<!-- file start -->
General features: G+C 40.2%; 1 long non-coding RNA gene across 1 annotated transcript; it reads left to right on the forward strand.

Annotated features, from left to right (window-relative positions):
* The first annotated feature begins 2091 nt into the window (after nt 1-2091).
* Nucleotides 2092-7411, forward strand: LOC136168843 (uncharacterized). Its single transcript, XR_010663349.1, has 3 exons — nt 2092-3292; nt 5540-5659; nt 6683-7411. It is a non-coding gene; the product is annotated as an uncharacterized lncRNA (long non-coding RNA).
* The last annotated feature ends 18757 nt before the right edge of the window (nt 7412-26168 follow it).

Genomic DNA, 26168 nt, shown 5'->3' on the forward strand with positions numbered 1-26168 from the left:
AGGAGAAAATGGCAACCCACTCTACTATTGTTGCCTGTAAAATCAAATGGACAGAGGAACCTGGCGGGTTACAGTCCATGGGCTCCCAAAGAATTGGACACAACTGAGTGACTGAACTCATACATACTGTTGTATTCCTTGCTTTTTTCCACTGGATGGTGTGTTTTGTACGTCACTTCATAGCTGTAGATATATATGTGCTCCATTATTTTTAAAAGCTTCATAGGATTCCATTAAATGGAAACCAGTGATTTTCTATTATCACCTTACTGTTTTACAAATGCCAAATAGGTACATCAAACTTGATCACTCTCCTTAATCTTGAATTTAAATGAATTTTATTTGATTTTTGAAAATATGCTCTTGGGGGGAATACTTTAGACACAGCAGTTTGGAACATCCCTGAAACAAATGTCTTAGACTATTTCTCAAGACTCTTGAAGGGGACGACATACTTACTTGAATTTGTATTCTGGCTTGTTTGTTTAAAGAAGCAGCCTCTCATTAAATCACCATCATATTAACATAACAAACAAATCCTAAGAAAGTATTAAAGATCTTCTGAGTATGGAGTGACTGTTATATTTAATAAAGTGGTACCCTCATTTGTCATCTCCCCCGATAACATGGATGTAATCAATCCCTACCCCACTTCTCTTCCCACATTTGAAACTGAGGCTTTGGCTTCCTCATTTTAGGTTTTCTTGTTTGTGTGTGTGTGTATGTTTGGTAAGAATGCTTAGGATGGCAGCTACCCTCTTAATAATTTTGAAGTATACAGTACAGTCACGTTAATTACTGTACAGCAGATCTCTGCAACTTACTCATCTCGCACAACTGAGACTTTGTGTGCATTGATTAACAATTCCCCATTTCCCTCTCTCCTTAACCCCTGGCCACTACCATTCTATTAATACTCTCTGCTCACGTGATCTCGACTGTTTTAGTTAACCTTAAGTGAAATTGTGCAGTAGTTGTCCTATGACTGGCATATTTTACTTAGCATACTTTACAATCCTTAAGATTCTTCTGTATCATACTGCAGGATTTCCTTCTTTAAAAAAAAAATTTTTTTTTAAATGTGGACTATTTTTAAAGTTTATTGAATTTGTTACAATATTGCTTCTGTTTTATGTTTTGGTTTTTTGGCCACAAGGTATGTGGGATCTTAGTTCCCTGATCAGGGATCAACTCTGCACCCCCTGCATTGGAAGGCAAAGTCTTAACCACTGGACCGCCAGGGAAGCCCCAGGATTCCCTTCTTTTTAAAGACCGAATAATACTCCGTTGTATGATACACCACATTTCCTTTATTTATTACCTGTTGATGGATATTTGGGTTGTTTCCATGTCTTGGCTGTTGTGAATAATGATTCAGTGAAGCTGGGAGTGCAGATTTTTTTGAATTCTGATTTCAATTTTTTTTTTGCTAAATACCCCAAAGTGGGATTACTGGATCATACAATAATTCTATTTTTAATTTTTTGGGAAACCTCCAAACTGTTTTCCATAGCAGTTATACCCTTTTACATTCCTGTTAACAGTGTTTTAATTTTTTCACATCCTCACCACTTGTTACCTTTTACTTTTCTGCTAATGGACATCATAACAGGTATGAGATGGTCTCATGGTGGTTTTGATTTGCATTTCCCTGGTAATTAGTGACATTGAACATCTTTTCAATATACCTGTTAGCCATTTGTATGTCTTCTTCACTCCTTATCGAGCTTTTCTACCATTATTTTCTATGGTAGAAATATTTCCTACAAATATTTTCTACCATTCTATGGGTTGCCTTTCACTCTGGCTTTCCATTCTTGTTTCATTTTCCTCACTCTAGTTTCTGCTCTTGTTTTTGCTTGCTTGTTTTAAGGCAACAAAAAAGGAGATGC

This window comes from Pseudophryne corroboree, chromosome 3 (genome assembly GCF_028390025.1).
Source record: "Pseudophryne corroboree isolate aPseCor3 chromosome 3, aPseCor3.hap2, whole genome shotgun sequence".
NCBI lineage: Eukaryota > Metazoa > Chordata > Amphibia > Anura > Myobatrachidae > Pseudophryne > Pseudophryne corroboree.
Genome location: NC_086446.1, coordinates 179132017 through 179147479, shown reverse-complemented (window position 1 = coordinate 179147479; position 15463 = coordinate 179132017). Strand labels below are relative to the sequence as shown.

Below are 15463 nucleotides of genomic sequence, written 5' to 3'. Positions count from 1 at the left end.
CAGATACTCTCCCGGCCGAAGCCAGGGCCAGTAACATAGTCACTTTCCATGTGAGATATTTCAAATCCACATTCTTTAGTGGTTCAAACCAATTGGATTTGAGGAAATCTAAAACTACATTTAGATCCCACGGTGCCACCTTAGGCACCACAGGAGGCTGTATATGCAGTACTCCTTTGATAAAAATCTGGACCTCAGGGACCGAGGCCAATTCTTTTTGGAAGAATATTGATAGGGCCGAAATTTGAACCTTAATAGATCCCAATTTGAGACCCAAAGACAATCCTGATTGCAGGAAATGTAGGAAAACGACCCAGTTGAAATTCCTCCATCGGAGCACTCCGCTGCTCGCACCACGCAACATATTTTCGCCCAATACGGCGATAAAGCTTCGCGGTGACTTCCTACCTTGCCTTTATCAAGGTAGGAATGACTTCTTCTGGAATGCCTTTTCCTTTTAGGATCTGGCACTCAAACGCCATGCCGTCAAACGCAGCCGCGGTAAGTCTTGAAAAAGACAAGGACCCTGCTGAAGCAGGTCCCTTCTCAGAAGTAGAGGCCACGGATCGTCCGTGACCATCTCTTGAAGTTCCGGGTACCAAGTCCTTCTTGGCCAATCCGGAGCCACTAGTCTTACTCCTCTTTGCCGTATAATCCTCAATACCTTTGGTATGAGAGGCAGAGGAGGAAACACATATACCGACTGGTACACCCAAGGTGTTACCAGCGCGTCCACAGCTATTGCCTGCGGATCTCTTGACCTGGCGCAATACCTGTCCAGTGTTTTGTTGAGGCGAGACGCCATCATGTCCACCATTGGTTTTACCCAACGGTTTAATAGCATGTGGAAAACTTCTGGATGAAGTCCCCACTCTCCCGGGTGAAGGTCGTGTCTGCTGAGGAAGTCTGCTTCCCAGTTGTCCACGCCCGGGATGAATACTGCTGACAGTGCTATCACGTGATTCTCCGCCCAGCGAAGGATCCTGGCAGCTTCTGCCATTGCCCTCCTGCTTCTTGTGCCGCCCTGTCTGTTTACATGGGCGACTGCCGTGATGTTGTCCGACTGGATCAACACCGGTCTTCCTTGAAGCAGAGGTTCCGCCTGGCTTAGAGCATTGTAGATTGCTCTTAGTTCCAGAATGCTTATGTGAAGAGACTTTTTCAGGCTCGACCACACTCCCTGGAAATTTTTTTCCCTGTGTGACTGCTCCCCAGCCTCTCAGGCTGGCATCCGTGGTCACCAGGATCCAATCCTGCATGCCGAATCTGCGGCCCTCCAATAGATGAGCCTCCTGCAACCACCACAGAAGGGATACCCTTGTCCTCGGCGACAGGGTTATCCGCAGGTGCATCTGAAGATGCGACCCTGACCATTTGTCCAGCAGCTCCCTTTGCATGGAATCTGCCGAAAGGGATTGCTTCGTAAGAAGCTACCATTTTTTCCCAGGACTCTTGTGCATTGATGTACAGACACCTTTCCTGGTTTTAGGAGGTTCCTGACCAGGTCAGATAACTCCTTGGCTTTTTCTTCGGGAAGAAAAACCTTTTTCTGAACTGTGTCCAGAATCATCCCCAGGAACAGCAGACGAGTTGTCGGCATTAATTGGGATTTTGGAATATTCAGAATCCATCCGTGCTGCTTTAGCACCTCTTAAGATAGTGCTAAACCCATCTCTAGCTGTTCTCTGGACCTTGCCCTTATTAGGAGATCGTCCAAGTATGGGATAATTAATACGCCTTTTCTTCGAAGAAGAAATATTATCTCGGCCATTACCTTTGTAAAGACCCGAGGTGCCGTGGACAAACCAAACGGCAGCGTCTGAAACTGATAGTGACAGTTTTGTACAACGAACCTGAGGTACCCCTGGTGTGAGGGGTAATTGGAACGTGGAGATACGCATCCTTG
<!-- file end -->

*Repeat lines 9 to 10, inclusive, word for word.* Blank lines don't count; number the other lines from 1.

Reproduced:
Source record: "Pseudophryne corroboree isolate aPseCor3 chromosome 3, aPseCor3.hap2, whole genome shotgun sequence".
NCBI lineage: Eukaryota > Metazoa > Chordata > Amphibia > Anura > Myobatrachidae > Pseudophryne > Pseudophryne corroboree.